It’s a meta, meta, meta, meta world. Roger Sterling, the character played by the wonderful John Slattery, was composing his memoirs on last season’s “Mad Men.” Like any good 1960s male boss, he even spoke them into a Dictaphone. This week the book debuts as Sterling’s Gold: Wit & Wisdom of an Ad Man. The supposed gold dishes up program snippets rather than “real” memoirs. Clever, yet is it a missed opportunity?
Two real mad men come to mind, game changers both. Robert C. Townsend, the Avis CEO, created a brilliant book in 1970 that’s still in print, Up the Organization: How to Stop the Corporation from Stifling People and Strangling Profits. Short chapters hammered home pithy advice to fellow execs: “Call yourself up,” he urged. “Pretend you’re a customer. You’ll run into some real horror shows.” Townsend died 12 years ago. It’s only gotten worse, Bob. David Ogilvy’s trilogy, launched in 1963 by Confessions of an Advertising Man, was another touchstone. Ogilvy founded the agency that gave us the Man in the Hathaway Shirt (with his eye patch) and Schweppervescence. He was pompous, precise, prescient.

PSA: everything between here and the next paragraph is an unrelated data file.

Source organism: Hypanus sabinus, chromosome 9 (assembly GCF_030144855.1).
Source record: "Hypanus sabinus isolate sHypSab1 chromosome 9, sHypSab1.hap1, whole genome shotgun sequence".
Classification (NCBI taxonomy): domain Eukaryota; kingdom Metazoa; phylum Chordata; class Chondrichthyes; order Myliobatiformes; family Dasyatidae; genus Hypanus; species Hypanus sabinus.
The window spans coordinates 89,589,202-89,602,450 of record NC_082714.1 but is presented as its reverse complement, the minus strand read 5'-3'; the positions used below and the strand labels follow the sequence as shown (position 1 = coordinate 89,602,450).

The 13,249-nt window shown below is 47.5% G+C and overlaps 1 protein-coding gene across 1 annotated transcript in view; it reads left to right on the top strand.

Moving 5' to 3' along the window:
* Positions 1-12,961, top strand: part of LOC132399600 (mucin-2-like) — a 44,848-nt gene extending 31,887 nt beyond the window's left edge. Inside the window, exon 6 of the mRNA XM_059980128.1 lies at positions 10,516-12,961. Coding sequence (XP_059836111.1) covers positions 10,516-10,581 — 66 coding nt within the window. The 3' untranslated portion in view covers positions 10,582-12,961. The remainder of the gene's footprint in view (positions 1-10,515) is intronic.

Too bad it took pioneering ad woman Mary Wells Lawrence until 2003 to publish her memoirs. By then the ad agency world had lost its fizz. But in its heyday the industry was fun, fun, fun—or so agency veterans say—and I wish “Mad Men” radiated even one-tenth of that spirit. The theme song is gloomier than a dirge, and is that figure plummeting downward in free fall a metaphor for the industry itself?